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19/05/2021
The COVID‑19 pandemic and its associated government measures to limit mobility impacted patterns and places of alcohol consumption. While the path to recovery remains long and difficult, this crisis also increases the risk that individuals engage in harmful drinking to cope with stress. During the COVID‑19 pandemic, there has been an increase in domestic violence, for which harmful alcohol consumption is a risk factor.Harmful alcohol consumption damages health, causes diseases and injuries, weakens response to COVID‑19, and leads to significant economic and societal costs. Comprehensive policy packages built on a PPPP approach including Pricing policies, Policing to counter drink-driving, Primary care‑based counselling for heavy drinkers, and regulating alcohol Promotion activities, improve health, and support a stronger economic and social recovery in the aftermath of the pandemic.
17/05/2021
This publication examines how to strengthen the scope and effectiveness of entrepreneurship policies for women. It examines both dedicated measures for women and ensuring that mainstream policies for all entrepreneurs are appropriate for women. Evidence is offered on the gender gap in entrepreneurship and its causes. At the heart of the report are 27 policy insight notes by leading international experts on the role of public policy in facilitating entrepreneurship by women and how policies can be strengthened. They highlight many long‑standing issues related to the scope and effectiveness of women’s entrepreneurship policies – many of which have been exacerbated by the COVID‑19 pandemic – and point the way to more effective policy. Issues addressed include fostering a gender‑sensitive entrepreneurship culture, building entrepreneurship skills for women, improving women’s access to financial capital, supporting networks for women entrepreneurs and creating supportive regulatory environments. Issues in the design and delivery of policy support are also addressed. The report was prepared by the OECD in collaboration with members of the Global Women’s Entrepreneurship Policy Research Project (Global WEP), a network of established researchers from over 30 counties.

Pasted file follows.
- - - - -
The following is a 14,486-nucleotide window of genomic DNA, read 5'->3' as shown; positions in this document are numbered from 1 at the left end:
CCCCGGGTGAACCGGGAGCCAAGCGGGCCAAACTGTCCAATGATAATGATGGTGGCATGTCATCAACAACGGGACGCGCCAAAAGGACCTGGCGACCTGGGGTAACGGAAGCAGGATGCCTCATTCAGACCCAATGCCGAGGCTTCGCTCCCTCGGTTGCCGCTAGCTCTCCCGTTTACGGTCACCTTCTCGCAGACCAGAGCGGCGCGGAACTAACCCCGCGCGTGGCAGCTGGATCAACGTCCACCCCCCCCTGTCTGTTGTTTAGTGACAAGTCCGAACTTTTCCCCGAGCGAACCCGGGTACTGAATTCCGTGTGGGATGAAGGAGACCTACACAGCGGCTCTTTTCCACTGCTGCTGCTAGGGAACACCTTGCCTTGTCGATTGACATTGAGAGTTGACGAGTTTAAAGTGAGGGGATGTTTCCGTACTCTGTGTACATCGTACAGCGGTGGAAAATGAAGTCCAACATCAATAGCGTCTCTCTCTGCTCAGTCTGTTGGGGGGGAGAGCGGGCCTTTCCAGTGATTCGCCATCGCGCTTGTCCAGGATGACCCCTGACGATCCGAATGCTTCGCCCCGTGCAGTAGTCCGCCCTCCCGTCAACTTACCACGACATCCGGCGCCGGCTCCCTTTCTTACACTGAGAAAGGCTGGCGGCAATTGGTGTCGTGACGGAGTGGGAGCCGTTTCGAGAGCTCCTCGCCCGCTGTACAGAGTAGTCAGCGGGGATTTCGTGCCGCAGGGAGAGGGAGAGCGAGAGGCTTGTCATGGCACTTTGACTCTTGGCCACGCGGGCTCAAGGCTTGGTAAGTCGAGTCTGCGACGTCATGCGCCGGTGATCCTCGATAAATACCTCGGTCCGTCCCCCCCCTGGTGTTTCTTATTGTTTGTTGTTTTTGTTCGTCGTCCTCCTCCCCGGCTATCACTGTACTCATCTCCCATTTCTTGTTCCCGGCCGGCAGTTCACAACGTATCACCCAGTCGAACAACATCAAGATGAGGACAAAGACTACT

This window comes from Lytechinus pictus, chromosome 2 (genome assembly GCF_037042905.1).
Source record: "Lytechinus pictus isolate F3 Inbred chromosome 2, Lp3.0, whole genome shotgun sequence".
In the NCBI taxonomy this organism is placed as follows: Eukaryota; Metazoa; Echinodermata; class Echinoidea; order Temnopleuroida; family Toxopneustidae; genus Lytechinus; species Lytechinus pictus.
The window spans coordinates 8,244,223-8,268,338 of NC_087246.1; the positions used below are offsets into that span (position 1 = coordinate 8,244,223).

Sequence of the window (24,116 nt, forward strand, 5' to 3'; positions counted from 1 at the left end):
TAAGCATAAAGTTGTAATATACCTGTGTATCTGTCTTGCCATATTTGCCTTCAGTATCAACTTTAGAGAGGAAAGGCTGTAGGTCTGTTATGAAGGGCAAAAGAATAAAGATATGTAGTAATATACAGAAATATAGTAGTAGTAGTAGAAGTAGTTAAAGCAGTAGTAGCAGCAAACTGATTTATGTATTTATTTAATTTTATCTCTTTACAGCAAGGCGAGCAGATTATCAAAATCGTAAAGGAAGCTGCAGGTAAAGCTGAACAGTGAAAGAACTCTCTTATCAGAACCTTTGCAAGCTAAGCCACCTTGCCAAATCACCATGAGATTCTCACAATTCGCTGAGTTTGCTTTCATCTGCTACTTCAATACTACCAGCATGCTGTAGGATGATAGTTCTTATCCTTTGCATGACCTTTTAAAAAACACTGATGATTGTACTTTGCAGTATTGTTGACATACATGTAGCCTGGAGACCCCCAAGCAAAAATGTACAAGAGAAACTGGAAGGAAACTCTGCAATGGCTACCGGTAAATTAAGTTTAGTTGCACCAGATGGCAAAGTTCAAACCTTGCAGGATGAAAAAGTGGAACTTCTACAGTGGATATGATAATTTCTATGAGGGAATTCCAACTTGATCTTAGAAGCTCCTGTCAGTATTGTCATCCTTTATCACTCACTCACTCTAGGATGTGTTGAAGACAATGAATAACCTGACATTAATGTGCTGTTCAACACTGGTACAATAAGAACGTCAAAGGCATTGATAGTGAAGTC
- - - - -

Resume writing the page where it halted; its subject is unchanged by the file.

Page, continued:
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12/05/2021
The mental health of young people has been significantly impacted by the COVID‑19 crisis. Prevalence of symptoms of anxiety and depression has risen dramatically among young people and remains higher than pre‑crisis levels even with the partial re‑opening of the economy, and compared to other age groups, even as economies partially re-open. The worsening of mental health can be attributed to disruptions to access to mental health services, the wide‑ranging impacts of school closures, and a labour market crisis that is disproportionately affecting young people. With adequate support and timely intervention, young people experiencing mental distress may be able to bounce back as we recover from the COVID‑19 crisis. This will require a scaling up of existing mental health support in education systems, workplaces and health systems, and comprehensive policies to support young people to remain in education, or to find and keep a job.